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9th Chinese Medieval Studies Workshop at Rutgers University
Saturday, May 04, 2013, 09:30am - 05:30pm
 
Contact This email address is being protected from spambots. You need JavaScript enabled to view it.

The Chinese Medieval Studies Workshop is now at Rutgers University. The 9th Annual Meeting will be held on May 4, 2013. This workshop, founded and organized by Professor Wendy Swartz and funded by the Chiang Ching-kuo (CCK) Foundation, is a major academic forum for the exchange of ideas and the advancement of scholarship. Distinguished scholars from across the United States working on medieval Chinese literature, history, religion, and visual culture, have been meeting annually in this forum since 2003 to discuss their current research. Ground-breaking research and methodology first presented at these workshops have found their way into notable books and journal articles.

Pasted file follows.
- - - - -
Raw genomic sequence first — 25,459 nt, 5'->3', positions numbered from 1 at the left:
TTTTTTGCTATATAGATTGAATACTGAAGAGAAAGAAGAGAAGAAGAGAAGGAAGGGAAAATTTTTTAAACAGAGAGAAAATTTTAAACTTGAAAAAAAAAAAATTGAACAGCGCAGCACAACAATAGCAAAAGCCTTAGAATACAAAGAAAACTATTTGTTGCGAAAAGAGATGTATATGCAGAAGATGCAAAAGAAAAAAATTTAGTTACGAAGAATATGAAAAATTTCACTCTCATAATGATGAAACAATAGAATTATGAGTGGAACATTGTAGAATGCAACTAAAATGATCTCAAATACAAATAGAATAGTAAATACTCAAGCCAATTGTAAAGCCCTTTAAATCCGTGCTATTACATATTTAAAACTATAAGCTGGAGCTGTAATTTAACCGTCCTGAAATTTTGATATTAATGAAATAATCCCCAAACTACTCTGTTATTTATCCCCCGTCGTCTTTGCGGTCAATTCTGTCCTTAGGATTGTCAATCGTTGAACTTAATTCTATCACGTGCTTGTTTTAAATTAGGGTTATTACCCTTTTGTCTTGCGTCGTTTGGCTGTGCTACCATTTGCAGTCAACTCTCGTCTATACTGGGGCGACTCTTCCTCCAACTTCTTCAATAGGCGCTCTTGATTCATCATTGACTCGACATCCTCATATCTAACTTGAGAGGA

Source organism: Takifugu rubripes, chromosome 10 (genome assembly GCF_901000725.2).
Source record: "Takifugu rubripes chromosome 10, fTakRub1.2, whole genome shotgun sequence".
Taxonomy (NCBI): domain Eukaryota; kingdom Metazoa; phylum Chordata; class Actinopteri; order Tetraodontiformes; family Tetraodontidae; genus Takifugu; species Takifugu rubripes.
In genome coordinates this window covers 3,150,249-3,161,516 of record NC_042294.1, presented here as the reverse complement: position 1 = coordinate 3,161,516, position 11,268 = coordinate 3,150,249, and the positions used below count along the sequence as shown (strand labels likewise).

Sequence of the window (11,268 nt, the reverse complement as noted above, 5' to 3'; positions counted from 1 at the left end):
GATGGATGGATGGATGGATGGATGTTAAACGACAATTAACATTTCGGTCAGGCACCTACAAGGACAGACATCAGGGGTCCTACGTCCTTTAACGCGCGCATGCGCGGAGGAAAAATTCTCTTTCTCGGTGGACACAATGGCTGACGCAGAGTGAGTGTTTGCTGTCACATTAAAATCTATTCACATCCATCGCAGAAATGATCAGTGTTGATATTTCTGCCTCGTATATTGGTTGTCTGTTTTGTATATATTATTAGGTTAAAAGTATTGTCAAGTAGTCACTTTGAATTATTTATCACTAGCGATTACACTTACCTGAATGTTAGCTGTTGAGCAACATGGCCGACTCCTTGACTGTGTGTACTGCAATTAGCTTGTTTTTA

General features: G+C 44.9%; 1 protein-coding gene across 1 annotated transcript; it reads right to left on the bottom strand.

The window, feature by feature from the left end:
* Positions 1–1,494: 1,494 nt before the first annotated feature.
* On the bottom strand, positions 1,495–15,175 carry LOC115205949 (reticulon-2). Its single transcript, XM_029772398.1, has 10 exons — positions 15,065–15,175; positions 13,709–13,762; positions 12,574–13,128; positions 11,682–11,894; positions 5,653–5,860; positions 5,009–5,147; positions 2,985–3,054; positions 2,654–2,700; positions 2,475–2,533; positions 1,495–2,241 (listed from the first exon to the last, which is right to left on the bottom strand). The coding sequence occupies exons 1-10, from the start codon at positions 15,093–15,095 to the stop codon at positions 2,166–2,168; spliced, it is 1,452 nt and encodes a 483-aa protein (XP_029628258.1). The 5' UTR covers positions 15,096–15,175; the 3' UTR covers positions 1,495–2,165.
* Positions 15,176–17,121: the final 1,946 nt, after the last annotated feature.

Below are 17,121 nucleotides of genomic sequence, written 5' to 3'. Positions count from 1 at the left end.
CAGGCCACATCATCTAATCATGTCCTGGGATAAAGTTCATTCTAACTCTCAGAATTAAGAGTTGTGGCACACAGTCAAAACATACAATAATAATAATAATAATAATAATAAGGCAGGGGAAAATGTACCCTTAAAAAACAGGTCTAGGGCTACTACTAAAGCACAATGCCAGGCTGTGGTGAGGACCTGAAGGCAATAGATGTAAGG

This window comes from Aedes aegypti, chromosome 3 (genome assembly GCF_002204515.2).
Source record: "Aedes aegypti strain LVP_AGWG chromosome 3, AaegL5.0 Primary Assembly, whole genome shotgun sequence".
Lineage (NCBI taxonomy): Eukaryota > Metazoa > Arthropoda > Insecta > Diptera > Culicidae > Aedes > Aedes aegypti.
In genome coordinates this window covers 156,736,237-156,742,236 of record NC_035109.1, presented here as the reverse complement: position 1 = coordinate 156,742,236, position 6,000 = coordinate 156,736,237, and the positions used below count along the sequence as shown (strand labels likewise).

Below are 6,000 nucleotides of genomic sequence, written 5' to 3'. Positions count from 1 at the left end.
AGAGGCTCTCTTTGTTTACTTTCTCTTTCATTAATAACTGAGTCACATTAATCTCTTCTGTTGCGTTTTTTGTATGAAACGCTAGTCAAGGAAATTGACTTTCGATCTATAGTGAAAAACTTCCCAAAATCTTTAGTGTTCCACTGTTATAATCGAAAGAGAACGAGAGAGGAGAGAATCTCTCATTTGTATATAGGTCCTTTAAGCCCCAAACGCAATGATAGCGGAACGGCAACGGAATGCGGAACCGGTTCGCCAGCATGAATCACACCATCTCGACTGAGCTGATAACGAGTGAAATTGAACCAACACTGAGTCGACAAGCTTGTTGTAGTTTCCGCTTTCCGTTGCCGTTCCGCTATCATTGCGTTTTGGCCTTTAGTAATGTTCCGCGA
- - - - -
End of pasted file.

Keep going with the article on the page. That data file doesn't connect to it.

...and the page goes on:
Schedule:
9:30-10:00—Welcome Remarks and Breakfast
10:00-11:00—Robert F. Campany, “Remembering and Forgetting Past Lives in Early Medieval China: Preliminary Notes” (Discussant: Michael Puett)
11:10-12:10—Matthias Richter, “Non-linear Texts in Early China” (Discussant: Sarah Allen)
12:15-1:30—Lunch
1:40-2:40—Antje Richter, “Discovering Epistolary Fiction in Early and Medieval China” (Discussant: Wendy Swartz)
2:50-3:50—Tian Xiaofei, “The Stubborn Orange: Letters and Gifts in Early Medieval China” (Discussant: Goh Meow Hui)
4:00-4:30—Coffee Break
4:30-5:30—Alan Berkowitz, “Xu You’s Ears: On the Polemic Concerning Talent and Marketability in Early Medieval China” (Discussant: Eugene Wang)


Participants: Sarah Allen (Wellesley College), Alan Berkowitz (Swarthmore College), Robert Campany (Vanderbilt University), Jessey Choo (Rutgers University), Goh Meow-Hui (Ohio State University), Lu Yang (Beijing University), Michael Puett (Harvard University), Antje Richter (University of Colorado at Boulder), Matthias Richter (University of Colorado at Boulder), Wendy Swartz (Rutgers University), Tian Xiaofei (Harvard University), Eugene Wang (Harvard University)


The seminar is open to all faculty and graduate students, but RSVP is required (by sending an e-mail to This email address is being protected from spambots. You need JavaScript enabled to view it.) by April 22.

Location Murray Hall, Room 302